Excerpts from The Federalist, No. 10 by James Madison (1787)

So Much Alarmed

Among the numerous advantages promised by a well-constructed Union, none deserves to be more accurately developed than its tendency to break and control the violence of faction.  The friend of popular governments never finds himself so much alarmed for their character and fate as when he contemplates their propensity to this dangerous vice.… The instability, injustice and confusion introduced into the public councils have in truth been the mortal diseases under which popular governments have everywhere perished…

Public Good Disregarded

That the public good is disregarded in the conflict of rival parties… the prevailing and increasing distrust of public engagement and alarm for private rights, which are echoed from one end of the continent to the other…

A fractious spirit has tainted our public administrations…

A zeal for different opinions concerning religion, concerning Government and many other points, as well of speculation as of practice, and attachment to different leaders ambitiously contending for preeminence and power, or to persons of other descriptions whose fortunes have been interesting to the human passions, have in turn divided mankind into parties, inflamed them with mutual animosity, and rendered them much more disposed to vex and oppress each other than to cooperate for their common good. So strong is this propensity of mankind to fall into mutual animosities that where no substantial occasion presents itself the most frivolous and fanciful distinctions have been sufficient to kindle their unfriendly passions and excite their most violent conflicts.  But the most common and durable source of factions has been the various and unequal distribution of property.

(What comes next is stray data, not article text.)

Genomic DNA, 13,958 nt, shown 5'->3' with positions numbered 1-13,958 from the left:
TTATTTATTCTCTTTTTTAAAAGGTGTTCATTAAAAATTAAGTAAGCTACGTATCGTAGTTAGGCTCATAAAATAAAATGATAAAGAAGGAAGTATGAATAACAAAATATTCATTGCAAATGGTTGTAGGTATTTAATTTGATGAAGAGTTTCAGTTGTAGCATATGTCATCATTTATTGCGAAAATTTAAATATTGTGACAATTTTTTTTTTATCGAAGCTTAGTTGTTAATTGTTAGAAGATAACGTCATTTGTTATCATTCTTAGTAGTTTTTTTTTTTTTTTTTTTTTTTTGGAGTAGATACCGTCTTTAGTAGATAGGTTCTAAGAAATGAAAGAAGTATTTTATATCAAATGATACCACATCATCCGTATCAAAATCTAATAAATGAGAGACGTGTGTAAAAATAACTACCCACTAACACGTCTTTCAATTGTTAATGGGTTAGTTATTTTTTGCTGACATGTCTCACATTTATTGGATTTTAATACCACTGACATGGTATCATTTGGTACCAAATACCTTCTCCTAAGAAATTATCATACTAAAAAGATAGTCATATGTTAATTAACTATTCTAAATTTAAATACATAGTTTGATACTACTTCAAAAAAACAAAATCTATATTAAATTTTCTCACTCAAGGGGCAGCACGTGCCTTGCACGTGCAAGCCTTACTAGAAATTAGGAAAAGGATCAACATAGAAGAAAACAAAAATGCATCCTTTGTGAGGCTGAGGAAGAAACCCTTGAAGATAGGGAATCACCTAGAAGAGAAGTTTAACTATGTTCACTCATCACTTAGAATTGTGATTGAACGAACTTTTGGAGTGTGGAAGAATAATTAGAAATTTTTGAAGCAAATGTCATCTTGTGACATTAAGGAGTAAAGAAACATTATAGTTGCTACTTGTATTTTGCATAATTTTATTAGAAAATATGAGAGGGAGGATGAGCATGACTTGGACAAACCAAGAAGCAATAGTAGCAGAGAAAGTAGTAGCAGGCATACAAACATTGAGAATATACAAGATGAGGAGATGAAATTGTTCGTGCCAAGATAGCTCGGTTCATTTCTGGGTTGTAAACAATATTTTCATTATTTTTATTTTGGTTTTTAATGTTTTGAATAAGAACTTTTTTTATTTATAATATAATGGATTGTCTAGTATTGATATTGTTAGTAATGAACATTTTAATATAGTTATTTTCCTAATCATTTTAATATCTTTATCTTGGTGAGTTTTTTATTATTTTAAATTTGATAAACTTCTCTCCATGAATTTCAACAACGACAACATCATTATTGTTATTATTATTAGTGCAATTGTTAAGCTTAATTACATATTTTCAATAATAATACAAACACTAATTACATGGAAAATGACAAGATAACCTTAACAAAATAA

More disposed to vex and oppress each other than to cooperate for their common good

The influence of factious leaders may kindle a flame within their particular States, but will be unable to spread a general conflagration through the other States. A religious sect may degenerate into a political faction in a part of the Confederacy, but the variety of sects dispersed over the entire face of it must secure the national councils against any danger from that source.


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